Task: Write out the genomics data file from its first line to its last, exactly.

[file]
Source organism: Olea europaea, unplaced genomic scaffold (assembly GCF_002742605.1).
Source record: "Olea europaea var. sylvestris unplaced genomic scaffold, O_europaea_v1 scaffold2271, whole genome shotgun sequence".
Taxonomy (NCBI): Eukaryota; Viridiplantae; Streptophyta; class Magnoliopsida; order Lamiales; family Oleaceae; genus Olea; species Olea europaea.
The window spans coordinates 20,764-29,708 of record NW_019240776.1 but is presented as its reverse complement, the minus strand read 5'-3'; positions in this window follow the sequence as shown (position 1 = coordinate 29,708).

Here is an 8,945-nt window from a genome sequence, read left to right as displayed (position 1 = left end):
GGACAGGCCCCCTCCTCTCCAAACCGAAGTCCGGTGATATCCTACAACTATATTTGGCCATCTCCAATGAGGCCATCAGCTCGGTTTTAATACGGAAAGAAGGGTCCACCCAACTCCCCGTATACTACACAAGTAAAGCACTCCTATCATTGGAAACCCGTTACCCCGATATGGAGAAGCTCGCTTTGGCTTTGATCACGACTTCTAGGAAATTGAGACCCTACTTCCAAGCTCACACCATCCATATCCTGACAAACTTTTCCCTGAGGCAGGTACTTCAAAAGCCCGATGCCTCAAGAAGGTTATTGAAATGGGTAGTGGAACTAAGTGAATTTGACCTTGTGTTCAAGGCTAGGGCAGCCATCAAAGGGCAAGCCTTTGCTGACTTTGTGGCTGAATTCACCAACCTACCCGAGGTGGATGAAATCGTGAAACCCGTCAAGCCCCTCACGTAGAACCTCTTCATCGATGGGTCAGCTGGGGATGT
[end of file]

Source organism: Olea europaea, unplaced genomic scaffold (assembly GCF_002742605.1).
Source record: "Olea europaea var. sylvestris unplaced genomic scaffold, O_europaea_v1 scaffold2271, whole genome shotgun sequence".
Taxonomy (NCBI): Eukaryota; Viridiplantae; Streptophyta; class Magnoliopsida; order Lamiales; family Oleaceae; genus Olea; species Olea europaea.
The window spans coordinates 20,764-29,708 of record NW_019240776.1 but is presented as its reverse complement, the minus strand read 5'-3'; positions in this window follow the sequence as shown (position 1 = coordinate 29,708).

Here is an 8,945-nt window from a genome sequence, read left to right as displayed (position 1 = left end):
GGACAGGCCCCCTCCTCTCCAAACCGAAGTCCGGTGATATCCTACAACTATATTTGGCCATCTCCAATGAGGCCATCAGCTCGGTTTTAATACGGAAAGAAGGGTCCACCCAACTCCCCGTATACTACACAAGTAAAGCACTCCTATCATTGGAAACCCGTTACCCCGATATGGAGAAGCTCGCTTTGGCTTTGATCACGACTTCTAGGAAATTGAGACCCTACTTCCAAGCTCACACCATCCATATCCTGACAAACTTTTCCCTGAGGCAGGTACTTCAAAAGCCCGATGCCTCAAGAAGGTTATTGAAATGGGTAGTGGAACTAAGTGAATTTGACCTTGTGTTCAAGGCTAGGGCAGCCATCAAAGGGCAAGCCTTTGCTGACTTTGTGGCTGAATTCACCAACCTACCCGAGGTGGATGAAATCGTGAAACCCGTCAAGCCCCTCACGTAGAACCTCTTCATCGATGGGTCAGCTGGGGATGT